Tag Archives: #ProfessionalDevelopment

EdTech 543: Personal Learning Environments

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Artifact Introduction:

During our fifth week in our Social Networking class, we were asked to explore personal learning environments (PLE’s) by:

  • Creating a PLE diagram of our online communities
  • Representing at least 10 different online communities in our graphic and explicitly showing connections between the communities.
  • Post a link and screenshot of our PLE so our classmates could view it on Facebook & Tweet our diagram out using the #EdTechSN hashtag
  • Complete a Reflection via a blog post addressing the following:
    • What did you learn about yourself when looking at your PLE?
    • Visit your classmates’ (min. 6) PLE posts.  How does your PLE compare to other peers in class?
    • Write a self-reflection and a comparative analysis that discusses similarities and differences between yours and your classmates’ diagrams.

Artifact #1: PLE 

personal-learni_548_a2be3c54efb205dcb255c7495faacd8694f57608

Artifact #2: Reflection

Connie Malamed describes Personal Learning Environments as “A self-directed and evolving environment of tools, services and resources organized by a person seeking a way to accomplish lifetime learning, to create, and to connect with others of similar interests” (Malamed, 2014) I thought of a Christmas tree because just like we collect ornaments over time to enhance our Christmas trees our PLE’s get enhanced over time with various tools. The tools are not in a hierarchical order just like our ornaments are not on our tree, but they are organized by type of tool (as seen by the labels). I purposefully put the collaborating tools outside the tree because collaboration happens regularly and with many of the same tools, when communicating, collecting, and creating.

When creating my PLE I learned just how many tools are a part of my PLE, I truly had no idea & that’s that I didn’t even include all of them! I also learned how many of the tools serve many different purposes for me. For example, I learned that the way I use FaceBook & Twitter has evolved from not only communicating but collaborating & this has only occurred recently. I also learned which tools I am more comfortable using as those are the tools that came to me immediately and which I am not as comfortable with, as those came later or didn’t come at all.

When I looked over my classmates’ (Mary, Ally, Kristen, Jana, Patricia, & Katie) PLE’s I found many similarities and differences.  Many of the tools that we included in our PLE’s were similar but there were many that I was not familiar with especially on Jana’s PLE (but this may be because she included a lot of tools). Many of us placed the same tools in different “categories” of our PLE. For example, Ally placed WordPress in collaborating & sharing while I placed it under communicating & creating. I think this is because we use the same tool for different purposes. This is great to see because it may inspire me to use WordPress as more of a collaborative tool as well. Overall, I found it interesting that we used so many different models with various “categories” to describe our PLE. Mary & I used the “4 C’s Model” of collecting, connecting, creating, and collaborating yet even though we used the same model our PLE’s were different. I think this can be connected to how everyone learns things differently. I love the we didn’t have to follow a particular model as it is apparent that we all felt different models better explained our PLE.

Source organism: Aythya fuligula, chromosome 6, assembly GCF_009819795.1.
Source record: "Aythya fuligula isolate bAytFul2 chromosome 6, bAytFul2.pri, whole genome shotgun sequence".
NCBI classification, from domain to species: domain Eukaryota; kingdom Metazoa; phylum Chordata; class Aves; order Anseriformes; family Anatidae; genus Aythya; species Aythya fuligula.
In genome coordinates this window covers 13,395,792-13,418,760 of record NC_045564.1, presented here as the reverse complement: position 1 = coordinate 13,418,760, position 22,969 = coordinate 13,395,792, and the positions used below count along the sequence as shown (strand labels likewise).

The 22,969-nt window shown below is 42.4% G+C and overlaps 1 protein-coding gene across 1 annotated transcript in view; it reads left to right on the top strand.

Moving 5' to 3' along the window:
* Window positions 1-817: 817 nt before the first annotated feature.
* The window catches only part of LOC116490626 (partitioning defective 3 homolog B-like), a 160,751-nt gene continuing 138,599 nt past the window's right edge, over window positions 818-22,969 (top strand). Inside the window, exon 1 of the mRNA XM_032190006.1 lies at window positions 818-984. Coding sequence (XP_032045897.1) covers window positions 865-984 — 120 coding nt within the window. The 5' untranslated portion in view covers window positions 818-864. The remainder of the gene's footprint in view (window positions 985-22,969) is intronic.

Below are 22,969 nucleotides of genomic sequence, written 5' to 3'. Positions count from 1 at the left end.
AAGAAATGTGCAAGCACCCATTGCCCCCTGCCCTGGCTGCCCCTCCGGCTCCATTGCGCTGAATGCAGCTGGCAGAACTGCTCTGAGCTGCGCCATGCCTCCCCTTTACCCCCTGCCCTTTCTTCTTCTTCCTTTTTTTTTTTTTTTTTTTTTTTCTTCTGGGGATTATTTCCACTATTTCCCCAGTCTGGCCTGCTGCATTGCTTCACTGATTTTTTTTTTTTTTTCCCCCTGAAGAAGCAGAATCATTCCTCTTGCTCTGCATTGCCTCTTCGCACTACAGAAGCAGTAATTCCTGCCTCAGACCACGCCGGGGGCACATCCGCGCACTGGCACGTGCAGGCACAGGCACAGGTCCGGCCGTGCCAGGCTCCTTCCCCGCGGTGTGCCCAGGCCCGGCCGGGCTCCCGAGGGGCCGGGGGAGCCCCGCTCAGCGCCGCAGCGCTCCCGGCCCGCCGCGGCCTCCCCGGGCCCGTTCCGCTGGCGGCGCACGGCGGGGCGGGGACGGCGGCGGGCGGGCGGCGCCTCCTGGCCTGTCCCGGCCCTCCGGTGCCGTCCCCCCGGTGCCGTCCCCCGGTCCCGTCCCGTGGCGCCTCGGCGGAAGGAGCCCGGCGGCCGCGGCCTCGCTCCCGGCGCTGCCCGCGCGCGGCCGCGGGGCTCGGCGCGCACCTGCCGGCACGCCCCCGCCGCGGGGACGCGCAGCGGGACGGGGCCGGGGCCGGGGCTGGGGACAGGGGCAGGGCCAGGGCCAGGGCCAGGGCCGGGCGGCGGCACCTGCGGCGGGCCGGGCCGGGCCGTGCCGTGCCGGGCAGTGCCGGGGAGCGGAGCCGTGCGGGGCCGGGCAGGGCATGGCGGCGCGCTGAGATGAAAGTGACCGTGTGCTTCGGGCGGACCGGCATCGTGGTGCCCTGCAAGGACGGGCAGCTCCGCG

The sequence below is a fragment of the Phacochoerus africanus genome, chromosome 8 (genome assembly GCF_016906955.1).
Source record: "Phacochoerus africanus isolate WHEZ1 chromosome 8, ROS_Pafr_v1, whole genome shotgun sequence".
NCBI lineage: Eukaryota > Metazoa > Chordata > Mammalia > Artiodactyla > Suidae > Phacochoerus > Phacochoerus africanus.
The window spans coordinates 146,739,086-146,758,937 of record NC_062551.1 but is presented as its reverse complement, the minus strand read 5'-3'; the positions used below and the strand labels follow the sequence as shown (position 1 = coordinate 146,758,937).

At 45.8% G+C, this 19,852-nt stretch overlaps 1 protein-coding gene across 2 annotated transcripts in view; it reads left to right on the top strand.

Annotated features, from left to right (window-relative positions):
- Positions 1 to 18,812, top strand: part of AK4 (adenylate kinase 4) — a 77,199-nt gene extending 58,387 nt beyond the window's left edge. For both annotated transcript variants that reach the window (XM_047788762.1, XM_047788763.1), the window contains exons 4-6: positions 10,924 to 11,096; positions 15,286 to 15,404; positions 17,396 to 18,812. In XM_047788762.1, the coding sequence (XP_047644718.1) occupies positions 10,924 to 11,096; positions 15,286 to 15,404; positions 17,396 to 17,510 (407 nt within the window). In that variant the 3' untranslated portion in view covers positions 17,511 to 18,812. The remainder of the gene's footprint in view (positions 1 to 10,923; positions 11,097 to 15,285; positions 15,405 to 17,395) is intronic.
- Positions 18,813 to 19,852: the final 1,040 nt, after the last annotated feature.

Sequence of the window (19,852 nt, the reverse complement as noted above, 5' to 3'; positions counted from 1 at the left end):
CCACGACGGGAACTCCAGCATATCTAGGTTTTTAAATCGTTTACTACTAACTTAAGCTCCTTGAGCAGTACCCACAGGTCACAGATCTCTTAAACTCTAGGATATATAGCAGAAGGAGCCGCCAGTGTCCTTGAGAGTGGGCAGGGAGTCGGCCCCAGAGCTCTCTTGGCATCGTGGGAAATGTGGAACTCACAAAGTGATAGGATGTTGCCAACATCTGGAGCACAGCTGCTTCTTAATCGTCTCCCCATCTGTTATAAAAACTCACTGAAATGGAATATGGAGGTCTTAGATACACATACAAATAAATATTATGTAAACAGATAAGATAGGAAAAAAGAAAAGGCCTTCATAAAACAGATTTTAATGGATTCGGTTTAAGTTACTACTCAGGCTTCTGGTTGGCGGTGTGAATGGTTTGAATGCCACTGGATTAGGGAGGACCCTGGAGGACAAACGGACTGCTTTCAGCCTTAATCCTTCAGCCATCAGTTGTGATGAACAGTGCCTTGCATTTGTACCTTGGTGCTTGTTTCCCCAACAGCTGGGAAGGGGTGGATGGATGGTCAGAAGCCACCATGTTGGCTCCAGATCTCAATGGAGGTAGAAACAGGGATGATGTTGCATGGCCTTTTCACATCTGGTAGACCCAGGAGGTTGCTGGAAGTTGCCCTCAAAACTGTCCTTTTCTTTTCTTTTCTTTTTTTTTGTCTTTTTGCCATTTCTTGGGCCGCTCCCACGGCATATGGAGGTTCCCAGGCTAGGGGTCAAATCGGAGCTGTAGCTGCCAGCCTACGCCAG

References: 

Reflection of Learning/Standard Connection:

  • AECT Standard 2.2 Using:  Collaborative Practice: – My PLE diagram, I demonstrated how I implement appropriate educational technologies and processes based on appropriate content pedagogy and distinguished the various categories I use to do so.
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EdTech 543: Online Communities

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Artifact Introduction:

During our fifth week in our Social Networking class, we were asked to explore online communities by:

  • Find four online (educational-based) communities to join.
  • In order to go from lurker to participant, we needed to contribute content to the community in some way – asking questions, adding resources, etc.
  • Make  10 total contributions in any of form (comment, question, posting a weblink, adding a video or image, etc)

Artifact #1: Slideshow of screenshots of contributions

The majority of the communities I joined were through Google +.I also joined one community on EdWeb. I love that I get little alerts in the right hand corner of my webpage when logged into my e-mail to let me know that there has been action in one of the community blog posts I’m following on Google +. This helps me keep track of my conversations since there are so many communities I am now a part of.

The communities I joined & contributed to this week are: